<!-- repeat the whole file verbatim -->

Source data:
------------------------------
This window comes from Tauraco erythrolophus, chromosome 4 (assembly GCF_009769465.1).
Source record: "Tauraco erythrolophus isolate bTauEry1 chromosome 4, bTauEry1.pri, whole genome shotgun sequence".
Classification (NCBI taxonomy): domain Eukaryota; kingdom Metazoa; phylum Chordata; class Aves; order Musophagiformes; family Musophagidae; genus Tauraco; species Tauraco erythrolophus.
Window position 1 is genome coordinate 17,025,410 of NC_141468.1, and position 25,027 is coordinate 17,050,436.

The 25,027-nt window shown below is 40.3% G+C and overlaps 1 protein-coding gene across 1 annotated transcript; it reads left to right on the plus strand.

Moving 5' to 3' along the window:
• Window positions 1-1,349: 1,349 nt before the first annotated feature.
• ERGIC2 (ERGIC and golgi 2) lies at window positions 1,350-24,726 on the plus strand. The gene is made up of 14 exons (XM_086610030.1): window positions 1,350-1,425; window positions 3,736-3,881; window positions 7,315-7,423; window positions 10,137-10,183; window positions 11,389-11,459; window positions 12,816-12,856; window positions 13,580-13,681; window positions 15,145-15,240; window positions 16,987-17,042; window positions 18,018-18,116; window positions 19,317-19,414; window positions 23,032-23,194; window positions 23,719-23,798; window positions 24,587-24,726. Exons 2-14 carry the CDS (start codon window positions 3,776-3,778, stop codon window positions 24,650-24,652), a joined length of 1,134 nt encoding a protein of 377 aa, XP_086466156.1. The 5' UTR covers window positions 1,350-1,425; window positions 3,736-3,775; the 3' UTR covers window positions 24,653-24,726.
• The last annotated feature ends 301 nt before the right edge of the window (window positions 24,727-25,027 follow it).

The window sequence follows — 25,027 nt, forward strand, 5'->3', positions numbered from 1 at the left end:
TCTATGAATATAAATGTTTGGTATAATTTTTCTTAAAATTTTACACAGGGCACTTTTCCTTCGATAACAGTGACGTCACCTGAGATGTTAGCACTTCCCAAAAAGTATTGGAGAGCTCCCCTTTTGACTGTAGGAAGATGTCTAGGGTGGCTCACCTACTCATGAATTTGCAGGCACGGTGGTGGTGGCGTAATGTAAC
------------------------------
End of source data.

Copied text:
This window comes from Tauraco erythrolophus, chromosome 4 (assembly GCF_009769465.1).
Source record: "Tauraco erythrolophus isolate bTauEry1 chromosome 4, bTauEry1.pri, whole genome shotgun sequence".
Classification (NCBI taxonomy): domain Eukaryota; kingdom Metazoa; phylum Chordata; class Aves; order Musophagiformes; family Musophagidae; genus Tauraco; species Tauraco erythrolophus.
Window position 1 is genome coordinate 17,025,410 of NC_141468.1, and position 25,027 is coordinate 17,050,436.

The 25,027-nt window shown below is 40.3% G+C and overlaps 1 protein-coding gene across 1 annotated transcript; it reads left to right on the plus strand.

Moving 5' to 3' along the window:
• Window positions 1-1,349: 1,349 nt before the first annotated feature.
• ERGIC2 (ERGIC and golgi 2) lies at window positions 1,350-24,726 on the plus strand. The gene is made up of 14 exons (XM_086610030.1): window positions 1,350-1,425; window positions 3,736-3,881; window positions 7,315-7,423; window positions 10,137-10,183; window positions 11,389-11,459; window positions 12,816-12,856; window positions 13,580-13,681; window positions 15,145-15,240; window positions 16,987-17,042; window positions 18,018-18,116; window positions 19,317-19,414; window positions 23,032-23,194; window positions 23,719-23,798; window positions 24,587-24,726. Exons 2-14 carry the CDS (start codon window positions 3,776-3,778, stop codon window positions 24,650-24,652), a joined length of 1,134 nt encoding a protein of 377 aa, XP_086466156.1. The 5' UTR covers window positions 1,350-1,425; window positions 3,736-3,775; the 3' UTR covers window positions 24,653-24,726.
• The last annotated feature ends 301 nt before the right edge of the window (window positions 24,727-25,027 follow it).

The window sequence follows — 25,027 nt, forward strand, 5'->3', positions numbered from 1 at the left end:
TCTATGAATATAAATGTTTGGTATAATTTTTCTTAAAATTTTACACAGGGCACTTTTCCTTCGATAACAGTGACGTCACCTGAGATGTTAGCACTTCCCAAAAAGTATTGGAGAGCTCCCCTTTTGACTGTAGGAAGATGTCTAGGGTGGCTCACCTACTCATGAATTTGCAGGCACGGTGGTGGTGGCGTAATGTAAC